So Sen. Hinda Miller (D-Chittenden) found another, albeit creative, way to get right-to-die legislation to a floor vote: attach it to a tanning-bed bill and pass it through the Senate Health and Welfare Committee. Miller was determined to see the bill pass before she retires at year’s end. In a floor speech, she admitted she skirted the normal committee of jurisdiction — Senate Judiciary — but argued the legislation was more important than the “rules.”
“There’s something bigger than process here,” Miller said. “It’s about compassion and it’s about choice. As much as rules are made to follow, there are certain situations where rules are made to be broken.”
Sen. Dick Sears (D-Bennington), the chairman of the Senate Judiciary Committee, didn’t like that one bit. “To hijack a bill out of committee is breaking the rules, and if we want to continue to break the rules in this building, there will be consequences for all of us,” he warned.
Senate President Pro Tem John Campbell (D-Windsor) was equally critical. He said that if senators permitted Hinda Miller’s maneuver to stand, the process would be “forever broken.” Sen. Kevin Mullin (R-Rutland) complained that the process had been “subverted,” while Sen. Robert Hartwell (D-Bennington) repeated Sears’ claim that it was “hijacked.” Apparently, enough colleagues were persuaded; they voted 18-11 to quash the death-with-dignity amendment.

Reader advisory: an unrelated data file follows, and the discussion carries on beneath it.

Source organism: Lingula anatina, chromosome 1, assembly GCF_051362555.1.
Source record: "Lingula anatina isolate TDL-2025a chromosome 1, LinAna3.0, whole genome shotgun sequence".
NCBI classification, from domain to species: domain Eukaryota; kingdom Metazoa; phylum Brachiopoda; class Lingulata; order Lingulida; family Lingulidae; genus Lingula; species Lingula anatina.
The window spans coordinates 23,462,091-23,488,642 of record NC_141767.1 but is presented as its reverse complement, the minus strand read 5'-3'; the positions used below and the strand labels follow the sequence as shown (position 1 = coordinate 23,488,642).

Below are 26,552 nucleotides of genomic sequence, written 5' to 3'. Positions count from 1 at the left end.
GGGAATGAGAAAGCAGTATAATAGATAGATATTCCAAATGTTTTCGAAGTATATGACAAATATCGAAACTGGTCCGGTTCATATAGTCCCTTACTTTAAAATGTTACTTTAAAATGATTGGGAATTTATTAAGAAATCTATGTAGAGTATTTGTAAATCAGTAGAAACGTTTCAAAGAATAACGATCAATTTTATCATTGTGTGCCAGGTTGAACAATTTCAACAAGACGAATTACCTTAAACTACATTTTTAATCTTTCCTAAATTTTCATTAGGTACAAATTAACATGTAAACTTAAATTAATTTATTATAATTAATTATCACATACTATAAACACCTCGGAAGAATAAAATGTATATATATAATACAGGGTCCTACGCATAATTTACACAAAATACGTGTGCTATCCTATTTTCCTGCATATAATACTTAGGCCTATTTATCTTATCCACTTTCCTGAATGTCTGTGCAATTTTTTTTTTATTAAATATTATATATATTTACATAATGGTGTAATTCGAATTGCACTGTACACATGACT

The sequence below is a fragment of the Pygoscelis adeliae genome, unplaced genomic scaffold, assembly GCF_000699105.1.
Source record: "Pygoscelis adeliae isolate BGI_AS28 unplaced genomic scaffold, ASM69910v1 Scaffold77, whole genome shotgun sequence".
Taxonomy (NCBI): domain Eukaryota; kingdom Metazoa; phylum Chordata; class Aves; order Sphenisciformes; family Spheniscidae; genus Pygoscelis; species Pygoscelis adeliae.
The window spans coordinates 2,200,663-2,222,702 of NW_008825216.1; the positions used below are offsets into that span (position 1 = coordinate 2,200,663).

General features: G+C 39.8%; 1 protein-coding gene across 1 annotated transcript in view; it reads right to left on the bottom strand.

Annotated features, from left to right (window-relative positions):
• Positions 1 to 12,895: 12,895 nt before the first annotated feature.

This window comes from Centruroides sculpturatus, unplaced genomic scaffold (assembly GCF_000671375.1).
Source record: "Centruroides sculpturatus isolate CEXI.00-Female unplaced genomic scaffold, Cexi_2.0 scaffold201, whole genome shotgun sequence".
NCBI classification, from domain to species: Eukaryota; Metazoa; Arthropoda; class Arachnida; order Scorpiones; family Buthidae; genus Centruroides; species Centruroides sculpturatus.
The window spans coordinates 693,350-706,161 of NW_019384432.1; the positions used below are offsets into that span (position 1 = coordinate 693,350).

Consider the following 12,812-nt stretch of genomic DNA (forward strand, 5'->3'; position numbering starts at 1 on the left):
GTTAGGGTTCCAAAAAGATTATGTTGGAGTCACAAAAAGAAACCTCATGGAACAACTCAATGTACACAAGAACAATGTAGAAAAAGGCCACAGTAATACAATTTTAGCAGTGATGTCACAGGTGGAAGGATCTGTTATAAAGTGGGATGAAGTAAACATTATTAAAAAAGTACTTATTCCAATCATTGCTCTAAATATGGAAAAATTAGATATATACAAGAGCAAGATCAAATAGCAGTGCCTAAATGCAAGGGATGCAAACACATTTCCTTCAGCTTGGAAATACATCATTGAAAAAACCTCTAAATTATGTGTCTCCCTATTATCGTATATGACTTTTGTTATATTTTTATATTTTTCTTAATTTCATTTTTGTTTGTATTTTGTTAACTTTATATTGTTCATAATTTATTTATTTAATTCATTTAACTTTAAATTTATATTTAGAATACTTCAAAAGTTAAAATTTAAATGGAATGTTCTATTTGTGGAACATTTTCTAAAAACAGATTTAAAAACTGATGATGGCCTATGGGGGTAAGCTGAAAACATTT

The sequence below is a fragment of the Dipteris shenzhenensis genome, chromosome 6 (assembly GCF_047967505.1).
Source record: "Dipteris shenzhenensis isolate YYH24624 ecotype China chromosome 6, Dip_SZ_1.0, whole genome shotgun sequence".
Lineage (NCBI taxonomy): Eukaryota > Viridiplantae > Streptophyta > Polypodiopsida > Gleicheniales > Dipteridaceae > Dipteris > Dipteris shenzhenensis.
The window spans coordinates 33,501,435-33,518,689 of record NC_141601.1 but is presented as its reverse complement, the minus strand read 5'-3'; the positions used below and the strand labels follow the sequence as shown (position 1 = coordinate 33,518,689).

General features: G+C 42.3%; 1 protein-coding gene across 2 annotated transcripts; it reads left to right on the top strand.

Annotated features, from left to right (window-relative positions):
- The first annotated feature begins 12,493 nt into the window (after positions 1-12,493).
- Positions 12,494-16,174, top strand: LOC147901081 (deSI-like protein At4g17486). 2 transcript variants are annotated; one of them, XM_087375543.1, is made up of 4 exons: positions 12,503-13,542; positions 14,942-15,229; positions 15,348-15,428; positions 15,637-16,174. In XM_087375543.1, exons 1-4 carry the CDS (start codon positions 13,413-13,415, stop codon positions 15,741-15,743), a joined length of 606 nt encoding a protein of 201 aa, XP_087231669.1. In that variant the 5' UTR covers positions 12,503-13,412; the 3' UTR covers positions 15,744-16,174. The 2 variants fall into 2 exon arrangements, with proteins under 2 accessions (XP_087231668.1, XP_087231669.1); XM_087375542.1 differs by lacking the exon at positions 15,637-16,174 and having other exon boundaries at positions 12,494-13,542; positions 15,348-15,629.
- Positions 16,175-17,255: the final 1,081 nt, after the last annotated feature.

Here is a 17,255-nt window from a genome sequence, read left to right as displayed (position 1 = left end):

But as freshman Sen. Philip Baruth (D-Chittenden) pointed out, Senate “rules” allow for just the type of maneuver executed by Miller. It’s not common. But it’s written right there in black and white.
Baruth has been on the losing end of three such power plays this year. In one, Baruth and Sen. Joe Benning (R-Caledonia) say they were urged by Sears with “a wink and a nod” to bring a bill decriminalizing marijuana as a floor amendment, only to have Sears turn around and scuttle it.
Baruth suggests the current class of senators isn’t as obedient as leadership — and tradition — requires. He believes the ruling class has employed heavy-handed tactics to put down the rebellions.
“They’ve been at a loss for how to deal with [us], and I think the reaction has been an overreaction by the Senate leadership,” Baruth says. “They have become heavier in their tactics since last year and, as a result, people who are trying to move things are becoming more ingenious in their tactics.”